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Banished: Benny Kauff

Career Paths
Marcus' Memoirs


New York Yankees 1912
Indianapolis Hoosiers 1914
Brooklyn Tip Tops 1915
New York Giants 1916-20

Currently, there are twenty men permanently banned from baseball; nineteen of them are due to gambling related offenses.  The other, Benny Kauff, was banished after he had been implicated in a stolen car ring.  Although he was acquitted in court, Commissioner Kenesaw Mountain Landis deemed Kauff "no longer a fit companion for other ballplayers," and placed the star outfielder on permanent suspension.

Benjamin Michael Kauff was born on January 5, 1890 in Pomeroy, OH.  He made his major league debut with the New York Yankees in 1912.  His first stint in New York was brief however, lasting just five games.

After a year in the minors, Kauff resurfaced with the Indianapolis Hoosiers of the newly formed Federal League in 1914.  Known as the "Ty Cobb of the Federal League," the flashy outfielder dominated; leading the league in batting average (.370), on base percentage (.447), runs (120), hits (211), doubles (44), and stolen bases (75).  The Hoosiers, meanwhile, rode their star to a pennant.

In December, the league transferred it's best player to Brooklyn, where he caught the attention of Giants' manager John McGraw.  McGraw, in fact, enticed Kauff to jump to the Giants, but the move was blocked by league officials, and Kauff returned to Brooklyn.  Although the Tip-Tops finished in 7th place, Kauff again led the league in hitting (.342), on base percentage (.446), and steals (55).

Following the season, the league disbanded and Kauff joined the Giants on a permanent basis.  He struggled to adjust to the new league however, hitting just .264 in 1916.  He rebounded to hit .308 and steal 30 bases in 1917, which helped the Giants capture the NL pennant.  Kauff hit two home runs in the Giants 5-0 win in Game 4, but it wasn't enough, as the White Sox won the Series in six games.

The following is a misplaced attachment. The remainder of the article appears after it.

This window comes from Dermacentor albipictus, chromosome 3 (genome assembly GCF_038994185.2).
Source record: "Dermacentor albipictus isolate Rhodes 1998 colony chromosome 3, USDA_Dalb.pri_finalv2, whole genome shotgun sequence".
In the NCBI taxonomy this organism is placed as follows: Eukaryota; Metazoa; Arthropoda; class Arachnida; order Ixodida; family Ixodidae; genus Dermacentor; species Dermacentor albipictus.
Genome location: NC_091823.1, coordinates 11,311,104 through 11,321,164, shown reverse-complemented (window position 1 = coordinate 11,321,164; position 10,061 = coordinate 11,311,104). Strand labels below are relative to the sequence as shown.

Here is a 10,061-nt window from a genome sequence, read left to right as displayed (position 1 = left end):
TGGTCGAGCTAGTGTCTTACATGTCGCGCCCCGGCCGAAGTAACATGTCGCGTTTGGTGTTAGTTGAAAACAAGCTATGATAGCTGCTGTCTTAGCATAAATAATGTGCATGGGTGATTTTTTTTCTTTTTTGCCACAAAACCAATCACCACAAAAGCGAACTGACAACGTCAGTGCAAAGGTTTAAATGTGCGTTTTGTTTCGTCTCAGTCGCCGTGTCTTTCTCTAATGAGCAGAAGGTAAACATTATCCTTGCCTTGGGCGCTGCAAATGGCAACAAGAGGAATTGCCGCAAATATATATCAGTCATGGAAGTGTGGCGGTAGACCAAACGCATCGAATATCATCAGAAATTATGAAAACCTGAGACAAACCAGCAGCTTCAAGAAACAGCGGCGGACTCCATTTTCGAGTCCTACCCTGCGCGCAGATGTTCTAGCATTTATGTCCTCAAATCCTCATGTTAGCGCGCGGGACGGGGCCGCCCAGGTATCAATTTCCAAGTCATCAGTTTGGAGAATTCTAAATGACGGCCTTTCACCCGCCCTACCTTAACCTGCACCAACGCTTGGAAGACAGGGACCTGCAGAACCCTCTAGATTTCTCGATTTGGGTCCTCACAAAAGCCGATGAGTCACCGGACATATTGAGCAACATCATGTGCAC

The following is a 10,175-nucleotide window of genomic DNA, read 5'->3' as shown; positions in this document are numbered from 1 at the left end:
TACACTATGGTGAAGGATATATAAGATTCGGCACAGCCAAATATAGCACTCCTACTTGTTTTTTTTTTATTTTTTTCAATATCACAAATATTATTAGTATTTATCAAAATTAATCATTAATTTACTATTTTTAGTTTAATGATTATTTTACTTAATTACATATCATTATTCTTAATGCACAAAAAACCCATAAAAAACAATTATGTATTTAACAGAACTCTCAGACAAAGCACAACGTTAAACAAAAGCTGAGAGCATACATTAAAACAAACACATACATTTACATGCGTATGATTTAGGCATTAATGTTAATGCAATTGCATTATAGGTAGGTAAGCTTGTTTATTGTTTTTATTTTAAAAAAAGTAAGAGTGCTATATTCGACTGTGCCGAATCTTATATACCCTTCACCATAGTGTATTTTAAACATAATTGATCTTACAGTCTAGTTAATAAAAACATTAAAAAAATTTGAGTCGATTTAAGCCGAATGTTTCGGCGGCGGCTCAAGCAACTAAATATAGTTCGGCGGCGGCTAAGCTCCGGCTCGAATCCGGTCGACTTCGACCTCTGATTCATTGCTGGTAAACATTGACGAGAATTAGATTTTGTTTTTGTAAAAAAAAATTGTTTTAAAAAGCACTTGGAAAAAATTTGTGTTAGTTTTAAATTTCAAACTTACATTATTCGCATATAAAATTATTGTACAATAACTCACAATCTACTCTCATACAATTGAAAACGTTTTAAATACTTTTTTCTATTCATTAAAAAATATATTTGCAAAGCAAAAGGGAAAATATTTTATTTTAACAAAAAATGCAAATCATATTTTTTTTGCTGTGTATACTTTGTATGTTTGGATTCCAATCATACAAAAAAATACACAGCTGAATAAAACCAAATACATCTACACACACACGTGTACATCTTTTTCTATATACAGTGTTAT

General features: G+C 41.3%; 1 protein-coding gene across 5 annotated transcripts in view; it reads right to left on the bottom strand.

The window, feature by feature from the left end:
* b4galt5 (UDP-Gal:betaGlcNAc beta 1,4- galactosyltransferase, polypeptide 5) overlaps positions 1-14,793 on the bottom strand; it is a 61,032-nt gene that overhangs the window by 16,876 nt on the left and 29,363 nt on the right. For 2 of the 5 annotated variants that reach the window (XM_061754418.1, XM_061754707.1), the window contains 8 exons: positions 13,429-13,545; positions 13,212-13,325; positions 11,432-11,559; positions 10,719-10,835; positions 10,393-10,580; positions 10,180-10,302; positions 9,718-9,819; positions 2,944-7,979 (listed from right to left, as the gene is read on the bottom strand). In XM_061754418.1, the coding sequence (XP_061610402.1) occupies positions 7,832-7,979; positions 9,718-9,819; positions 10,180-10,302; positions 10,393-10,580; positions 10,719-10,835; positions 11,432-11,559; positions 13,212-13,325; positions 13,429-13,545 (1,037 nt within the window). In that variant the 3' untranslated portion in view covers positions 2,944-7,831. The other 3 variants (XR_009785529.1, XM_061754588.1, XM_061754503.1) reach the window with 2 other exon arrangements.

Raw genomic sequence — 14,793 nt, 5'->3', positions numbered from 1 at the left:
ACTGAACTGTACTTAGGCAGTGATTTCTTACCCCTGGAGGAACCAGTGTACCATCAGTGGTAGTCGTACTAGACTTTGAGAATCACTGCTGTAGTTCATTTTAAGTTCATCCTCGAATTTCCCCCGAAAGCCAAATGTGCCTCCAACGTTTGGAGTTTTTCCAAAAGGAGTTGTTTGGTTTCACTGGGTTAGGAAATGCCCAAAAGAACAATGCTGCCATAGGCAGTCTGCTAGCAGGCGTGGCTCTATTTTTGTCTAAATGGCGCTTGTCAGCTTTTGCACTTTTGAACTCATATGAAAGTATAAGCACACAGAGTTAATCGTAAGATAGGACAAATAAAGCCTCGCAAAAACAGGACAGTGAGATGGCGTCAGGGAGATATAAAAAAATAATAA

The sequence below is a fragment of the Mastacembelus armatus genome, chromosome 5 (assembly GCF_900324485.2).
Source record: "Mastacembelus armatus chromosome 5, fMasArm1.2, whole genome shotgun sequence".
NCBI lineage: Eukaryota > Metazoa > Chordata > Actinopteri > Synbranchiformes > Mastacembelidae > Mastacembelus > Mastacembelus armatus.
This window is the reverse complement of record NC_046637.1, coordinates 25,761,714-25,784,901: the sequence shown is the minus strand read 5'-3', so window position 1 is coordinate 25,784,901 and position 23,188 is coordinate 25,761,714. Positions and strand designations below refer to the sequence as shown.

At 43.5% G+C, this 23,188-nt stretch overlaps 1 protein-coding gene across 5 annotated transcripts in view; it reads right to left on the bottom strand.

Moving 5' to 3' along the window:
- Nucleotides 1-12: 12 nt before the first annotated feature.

The speedy outfielder appeared in just 67 games in the war-interrupted 1918 season, and he remained effective, hitting .315 in 270 at bats.  Kauff played his last full season in 1919, hitting .277 with 10 home runs in 135 games.  That December he was implicated in a stolen car ring and arrested along with his brother.

Awaiting trial, Kauff appeared in 55 games with the Giants in 1920, and posted a .274 average.  His name surfaced again that September at the bribery trial of teammate Hal Chase. Chase claimed that he tried to get Kauff and other teammates to join him in fixing games during the 1919 season.  Kauff however, wanted no part of it.  Chase was later banned from the game.

On May 13, 1921 a jury acquitted Kauff of any wrongdoing, but that didn't stop Commissioner Landis from banning the outfielder from the game.  Landis, who had absolute power in such matters, based the suspension on Kauff's "undesirable character and reputation."  He went on to say that the acquittal "was one of the worst miscarriages of justice that ever came under my observation."

Kauff turned to the courts to get his reinstatement, but his request for an injunction was denied.  At age 30, his promising career was over.  All told, Kauff posted a .311 average, compiled 961 hits, and stole 234 bases.  Benny Kauff died on November 17, 1961 in Columbus, OH at the age of 71.

-David Zingler, December 2003


Kauff @

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